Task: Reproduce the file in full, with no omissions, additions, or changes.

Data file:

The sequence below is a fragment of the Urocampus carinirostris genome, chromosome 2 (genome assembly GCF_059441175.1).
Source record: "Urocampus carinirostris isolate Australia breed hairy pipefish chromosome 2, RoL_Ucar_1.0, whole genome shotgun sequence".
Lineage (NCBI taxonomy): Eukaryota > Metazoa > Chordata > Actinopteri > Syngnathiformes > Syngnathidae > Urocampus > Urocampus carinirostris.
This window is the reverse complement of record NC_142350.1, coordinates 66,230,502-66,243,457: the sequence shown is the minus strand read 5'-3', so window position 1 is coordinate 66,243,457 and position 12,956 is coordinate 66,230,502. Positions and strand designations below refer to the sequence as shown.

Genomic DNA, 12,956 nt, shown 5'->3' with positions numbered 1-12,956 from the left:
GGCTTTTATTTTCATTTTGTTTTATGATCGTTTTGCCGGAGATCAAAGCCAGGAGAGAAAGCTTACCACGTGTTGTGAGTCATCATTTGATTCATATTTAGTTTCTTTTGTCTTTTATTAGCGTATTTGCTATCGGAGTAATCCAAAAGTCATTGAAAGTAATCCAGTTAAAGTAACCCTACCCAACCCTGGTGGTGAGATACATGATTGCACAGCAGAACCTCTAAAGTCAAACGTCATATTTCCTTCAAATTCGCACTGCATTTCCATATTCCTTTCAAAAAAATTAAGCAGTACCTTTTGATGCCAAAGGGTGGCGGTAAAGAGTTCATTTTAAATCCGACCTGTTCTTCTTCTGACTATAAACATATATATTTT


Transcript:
The sequence below is a fragment of the Urocampus carinirostris genome, chromosome 2 (genome assembly GCF_059441175.1).
Source record: "Urocampus carinirostris isolate Australia breed hairy pipefish chromosome 2, RoL_Ucar_1.0, whole genome shotgun sequence".
Lineage (NCBI taxonomy): Eukaryota > Metazoa > Chordata > Actinopteri > Syngnathiformes > Syngnathidae > Urocampus > Urocampus carinirostris.
This window is the reverse complement of record NC_142350.1, coordinates 66,230,502-66,243,457: the sequence shown is the minus strand read 5'-3', so window position 1 is coordinate 66,243,457 and position 12,956 is coordinate 66,230,502. Positions and strand designations below refer to the sequence as shown.

Genomic DNA, 12,956 nt, shown 5'->3' with positions numbered 1-12,956 from the left:
GGCTTTTATTTTCATTTTGTTTTATGATCGTTTTGCCGGAGATCAAAGCCAGGAGAGAAAGCTTACCACGTGTTGTGAGTCATCATTTGATTCATATTTAGTTTCTTTTGTCTTTTATTAGCGTATTTGCTATCGGAGTAATCCAAAAGTCATTGAAAGTAATCCAGTTAAAGTAACCCTACCCAACCCTGGTGGTGAGATACATGATTGCACAGCAGAACCTCTAAAGTCAAACGTCATATTTCCTTCAAATTCGCACTGCATTTCCATATTCCTTTCAAAAAAATTAAGCAGTACCTTTTGATGCCAAAGGGTGGCGGTAAAGAGTTCATTTTAAATCCGACCTGTTCTTCTTCTGACTATAAACATATATATTTT